The State Ethics Commission ruled today that political campaigns may not give unlimited amounts of donations to other campaigns, reversing a position it took just two weeks ago. On Aug. 17, the commission dismissed a complaint over a $10,000 contribution to Warner Robins mayoral candidate Chuck Chalk late last year, holding that state law might exempt political candidates from contribution limits. But the commission said today that other language in the statute caps those types of donations.
Attorney General Thurbert Baker has been asked to opine on whether political campaigns may make unlimited financial contributions to other campaigns. A decision by the State Ethics Commission last week raised the possibility that unopposed candidates with fat campaign accounts could give unlimited amounts to candidates in close races, creating a legal path to circumvent contribution limits.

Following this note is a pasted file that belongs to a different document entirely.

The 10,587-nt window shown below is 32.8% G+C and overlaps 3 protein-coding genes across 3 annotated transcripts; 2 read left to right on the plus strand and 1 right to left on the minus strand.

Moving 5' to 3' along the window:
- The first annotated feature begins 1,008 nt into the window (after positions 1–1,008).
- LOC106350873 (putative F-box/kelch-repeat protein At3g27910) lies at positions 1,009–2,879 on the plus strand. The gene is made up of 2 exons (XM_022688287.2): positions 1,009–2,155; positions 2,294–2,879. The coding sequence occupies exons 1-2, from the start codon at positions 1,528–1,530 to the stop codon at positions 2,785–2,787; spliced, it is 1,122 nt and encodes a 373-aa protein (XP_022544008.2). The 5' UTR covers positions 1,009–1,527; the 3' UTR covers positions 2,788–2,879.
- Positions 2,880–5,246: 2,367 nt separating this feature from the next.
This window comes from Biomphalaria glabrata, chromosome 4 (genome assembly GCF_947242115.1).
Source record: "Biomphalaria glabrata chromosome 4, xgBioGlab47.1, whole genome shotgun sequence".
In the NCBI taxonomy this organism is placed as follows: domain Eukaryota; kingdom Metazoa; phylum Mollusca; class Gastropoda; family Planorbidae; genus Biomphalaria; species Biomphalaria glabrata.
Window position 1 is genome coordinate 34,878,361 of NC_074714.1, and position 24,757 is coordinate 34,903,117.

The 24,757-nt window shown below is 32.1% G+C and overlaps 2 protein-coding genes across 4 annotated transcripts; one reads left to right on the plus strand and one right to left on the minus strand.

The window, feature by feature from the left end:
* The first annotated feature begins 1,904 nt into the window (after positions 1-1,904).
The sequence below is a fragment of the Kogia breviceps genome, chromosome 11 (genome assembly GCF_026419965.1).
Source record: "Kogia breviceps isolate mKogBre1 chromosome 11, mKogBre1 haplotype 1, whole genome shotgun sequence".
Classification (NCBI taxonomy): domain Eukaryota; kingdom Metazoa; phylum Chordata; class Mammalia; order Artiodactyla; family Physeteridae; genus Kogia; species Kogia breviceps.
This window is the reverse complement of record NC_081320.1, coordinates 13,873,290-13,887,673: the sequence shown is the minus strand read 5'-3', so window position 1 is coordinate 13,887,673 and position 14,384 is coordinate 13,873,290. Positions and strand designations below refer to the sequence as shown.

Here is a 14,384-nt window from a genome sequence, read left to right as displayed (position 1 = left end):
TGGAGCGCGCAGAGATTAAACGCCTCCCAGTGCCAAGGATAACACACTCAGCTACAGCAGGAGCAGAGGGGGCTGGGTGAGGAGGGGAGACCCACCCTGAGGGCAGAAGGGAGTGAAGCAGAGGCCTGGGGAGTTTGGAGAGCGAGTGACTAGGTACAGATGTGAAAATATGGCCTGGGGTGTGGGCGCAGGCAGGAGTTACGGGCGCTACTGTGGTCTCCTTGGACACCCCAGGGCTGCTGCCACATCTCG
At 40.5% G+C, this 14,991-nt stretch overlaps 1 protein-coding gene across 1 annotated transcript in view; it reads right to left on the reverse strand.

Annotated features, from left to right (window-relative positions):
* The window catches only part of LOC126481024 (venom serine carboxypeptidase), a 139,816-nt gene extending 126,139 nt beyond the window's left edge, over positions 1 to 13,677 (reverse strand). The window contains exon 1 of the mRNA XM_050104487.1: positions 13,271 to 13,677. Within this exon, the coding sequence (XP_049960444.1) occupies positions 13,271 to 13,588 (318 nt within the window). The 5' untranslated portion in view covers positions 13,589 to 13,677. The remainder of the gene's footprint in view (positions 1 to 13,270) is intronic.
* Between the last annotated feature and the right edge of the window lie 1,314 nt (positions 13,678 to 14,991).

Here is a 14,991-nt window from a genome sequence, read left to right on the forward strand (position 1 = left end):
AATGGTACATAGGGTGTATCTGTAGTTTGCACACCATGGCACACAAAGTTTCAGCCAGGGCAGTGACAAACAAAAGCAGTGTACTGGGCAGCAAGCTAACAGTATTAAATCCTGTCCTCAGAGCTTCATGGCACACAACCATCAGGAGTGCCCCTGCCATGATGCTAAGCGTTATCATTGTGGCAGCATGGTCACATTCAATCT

More than 90 state lawmakers — and one newcomer — collected $530,000 in campaign contributions this spring even though they will coast to election in November without a fight,an analysis of campaign records shows. More than half of that cash flowed to just 10 of them.
Most major candidates for governor back a limit on lobbyists’ gifts to legislators and on inter-campaign cash transfers, a new survey shows. Both measures drew support from leading candidates except for Thurbert Baker and John Oxendine, who have not yet responded to the survey. “It looks like from this list here … that the new governor will be somebody who stands behind these reforms,” Common Cause director Bill Bozarth said.